Category Archives: Dakatcha Woodlands



“I was introduced to Gabriel Katana in 1998 by his brother Safari as someone who would be good to take over the House Crow control fieldwork that Safari was no longer able to do. A tall, quiet and very respectful young man, Katana quickly proved himself to be a very dependable, honest and hard-working conservationist who, despite not having completed primary school, was easily able to understand and carry out the important work of surveying crow numbers together with careful and proper use of a highly toxic avicide to control the alien pest species of crow in Malindi and Watamu. Known to many as ‘bwana Kunguru’ and regularly seen riding his bike through Malindi or Watamu with his binoculars and note book, Katana was single-handedly responsible for reducing numbers of the pest House Crow to five or six birds in Watamu and c.25 in the larger Malindi (which, since the programme was forced to stop, have risen to over 5,000 crows between them). This was achieved by Katana to his credit with no record of any death of other non-target species.

With the ending of the crow control work and at the same time a greater interest being shown in the conservation of the Dakatcha Woodlands which was Katana’s home area and given his clear integrity and passion for conservation, it made total sense to employ him as A Rocha Kenya’s field staff member of our science and conservation team in Dakatcha. Initially he directly assisted the Nature Kenya conservation officer stationed in Dakatcha and was involved in the start up of the Dakatcha Conservation Group. He then expanded his birding from just House Crows to all birds and became a key member of the Conservation Group bird monitoring team and more recently was almost solely responsible for mapping the birds of Dakatcha through the Kenya Bird Map project submitting no less than 45 species lists to the project. Katana furthermore became a key reference person for me to discuss Dakatcha conservation issues with and it was a result of these talks highlighting that people living in Dakatcha primarily needed to be able to feed themselves if they were to stop cutting trees down that led to A Rocha Kenya introducing Farming God’s Way into the area to help boost food production and reduce forest destruction. Katana took to FGW like a duck to water and was incredibly enthusiastic, implementing it in his own shamba and demonstrating just how well it worked – as described and shown in this blog post in 2011.

When a small but critical population of the Globally Endangered Sokoke Scops Owl was discovered literally just down the road from Katana’s village – Africa’s smallest owl and previously only known from Arabuko-Sokoke Forest and a few in northern Tanzania – then Katana went all out to see how to protect the Cynometra forest thicket they depended on. It was he who came to me saying 200 acres of this thicket were for sale and could A Rocha Kenya either buy it – or help him buy it to protect it from destruction. This eventually led to the purchase of the block of forest which Katana took a crucial lead in the negotiations, mapping, discussing with local community members that resulted in the successful formation of the Kirosa Scott Reserve (funded by a kind donation from the Bob Scott Appeal).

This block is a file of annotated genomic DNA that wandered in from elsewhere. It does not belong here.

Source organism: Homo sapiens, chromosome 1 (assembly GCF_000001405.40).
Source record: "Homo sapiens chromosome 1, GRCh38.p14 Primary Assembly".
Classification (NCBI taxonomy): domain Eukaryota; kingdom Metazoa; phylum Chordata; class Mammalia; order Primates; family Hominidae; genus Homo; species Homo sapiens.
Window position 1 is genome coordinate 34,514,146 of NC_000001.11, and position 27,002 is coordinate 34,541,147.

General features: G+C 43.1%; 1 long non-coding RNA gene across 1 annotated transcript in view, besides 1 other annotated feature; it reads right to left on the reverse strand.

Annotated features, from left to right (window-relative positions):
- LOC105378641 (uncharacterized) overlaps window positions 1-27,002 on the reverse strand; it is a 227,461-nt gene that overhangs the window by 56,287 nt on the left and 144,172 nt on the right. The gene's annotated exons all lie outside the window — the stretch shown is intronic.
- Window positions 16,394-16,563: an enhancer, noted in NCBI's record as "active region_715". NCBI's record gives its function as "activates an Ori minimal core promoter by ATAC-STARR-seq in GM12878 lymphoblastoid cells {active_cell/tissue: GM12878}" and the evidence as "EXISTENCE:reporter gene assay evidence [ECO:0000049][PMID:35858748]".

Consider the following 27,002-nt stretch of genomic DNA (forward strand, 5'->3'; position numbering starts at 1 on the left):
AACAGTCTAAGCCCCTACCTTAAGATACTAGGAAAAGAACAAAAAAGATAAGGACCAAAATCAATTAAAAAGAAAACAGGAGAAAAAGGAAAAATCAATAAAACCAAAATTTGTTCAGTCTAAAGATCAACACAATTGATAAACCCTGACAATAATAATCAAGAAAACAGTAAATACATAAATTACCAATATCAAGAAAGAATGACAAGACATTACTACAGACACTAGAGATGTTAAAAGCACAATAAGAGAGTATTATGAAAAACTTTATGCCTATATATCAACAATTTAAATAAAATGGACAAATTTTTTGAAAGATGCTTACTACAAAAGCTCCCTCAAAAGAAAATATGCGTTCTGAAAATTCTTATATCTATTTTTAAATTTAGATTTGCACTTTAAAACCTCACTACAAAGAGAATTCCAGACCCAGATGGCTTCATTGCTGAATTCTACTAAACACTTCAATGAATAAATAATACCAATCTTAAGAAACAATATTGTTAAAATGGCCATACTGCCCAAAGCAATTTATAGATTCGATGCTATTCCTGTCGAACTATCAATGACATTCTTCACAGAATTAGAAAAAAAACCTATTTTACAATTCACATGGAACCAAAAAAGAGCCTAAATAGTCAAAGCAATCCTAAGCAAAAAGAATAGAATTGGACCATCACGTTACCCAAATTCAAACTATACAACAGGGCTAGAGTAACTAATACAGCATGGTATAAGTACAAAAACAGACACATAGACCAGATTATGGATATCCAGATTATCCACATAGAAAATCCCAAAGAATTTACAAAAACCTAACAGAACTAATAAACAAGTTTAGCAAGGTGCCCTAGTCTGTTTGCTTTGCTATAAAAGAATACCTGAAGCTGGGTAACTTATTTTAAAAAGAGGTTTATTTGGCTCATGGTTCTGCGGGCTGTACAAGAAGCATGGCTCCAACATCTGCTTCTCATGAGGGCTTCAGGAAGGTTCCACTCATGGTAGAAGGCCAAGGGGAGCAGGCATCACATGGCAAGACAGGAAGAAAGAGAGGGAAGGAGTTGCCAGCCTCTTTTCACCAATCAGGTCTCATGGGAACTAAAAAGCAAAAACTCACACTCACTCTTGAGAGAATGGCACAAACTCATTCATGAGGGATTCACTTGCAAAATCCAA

Katana was a unique man in his ability to understand the real issues at stake in the local community and conservation scene – understanding that throwing large amounts of cash at people does no good in the long term and rather knowing the benefits of working alongside people to grow in their appreciation of God’s creation and how to care for it. Katana also had a remarkable thirst for knowing God better and a deep passion for Jesus and all that he had done for him over the years and for studying the bible to learn more about him. His quiet, respectful character of real integrity was something we really appreciated and his love and concern for his family of five was very evident whenever we visited him at home. It is therefore with deep regret that we have lost a treasured and key member of our A Rocha Kenya team but rejoice to know that he is with his Lord Jesus who gave him purpose for living and hope for the future. We are grateful to God for the privilege of being able to know Katana and become his friends and colleagues and give our sincere condolences to his wife Elizabeth, their five children and the wider family.”

By Colin Jackson


Conservationists of all persuasions have embarked on a quest for environmental sustainability but in the face of an acutely difficult task we all need to consider what would motivate us to achieve it”- Peter Harris (Kingfisher’s Fire).

In retrospect, the motivation for the previous year for the A Rocha Kenya team can certainly be traced to the reinforcement of the Christian principles already upheld by the staff. This was instilled and fueled by the bible studies conducted every Monday morning which inspired and rallied the team to take care of God’s creation as alluded to in the book of Genesis, despite their job descriptions. It was further propelled by the visit of the A Rocha Founder- Peter Harris and his wife, Miranda Harris. They were able to be involved in the A Rocha Kenya’s activities and in turn they motivated the team and inspired many more in churches at Nairobi and Malindi through preaching the gospel of care for creation, by emphasizing the need for Christians to reconcile with God and his creation and ensuring restoration of God’s creation

Focusing on the Science and Conservation team, they were able to get a lot of research work going on. Despite being a team of two, they still soldiered on with support from numerous volunteers, interns and even the rest of the staff members. The terrestrial research team was able to conduct several bird ringing exercises held at Mwamba, Gede Ruins, Arabuko Sokoke Forest and Mida Creek. The annual water fowl counts were successfully carried out followed by many others at Mida Creek. One of the major highlights was mapping of the newly acquired Kirosa Scott Reserve and the monitoring of the endangered Clarke’s weaver breeding sites in Dakatcha Woodland. The team was also able to host several researchers.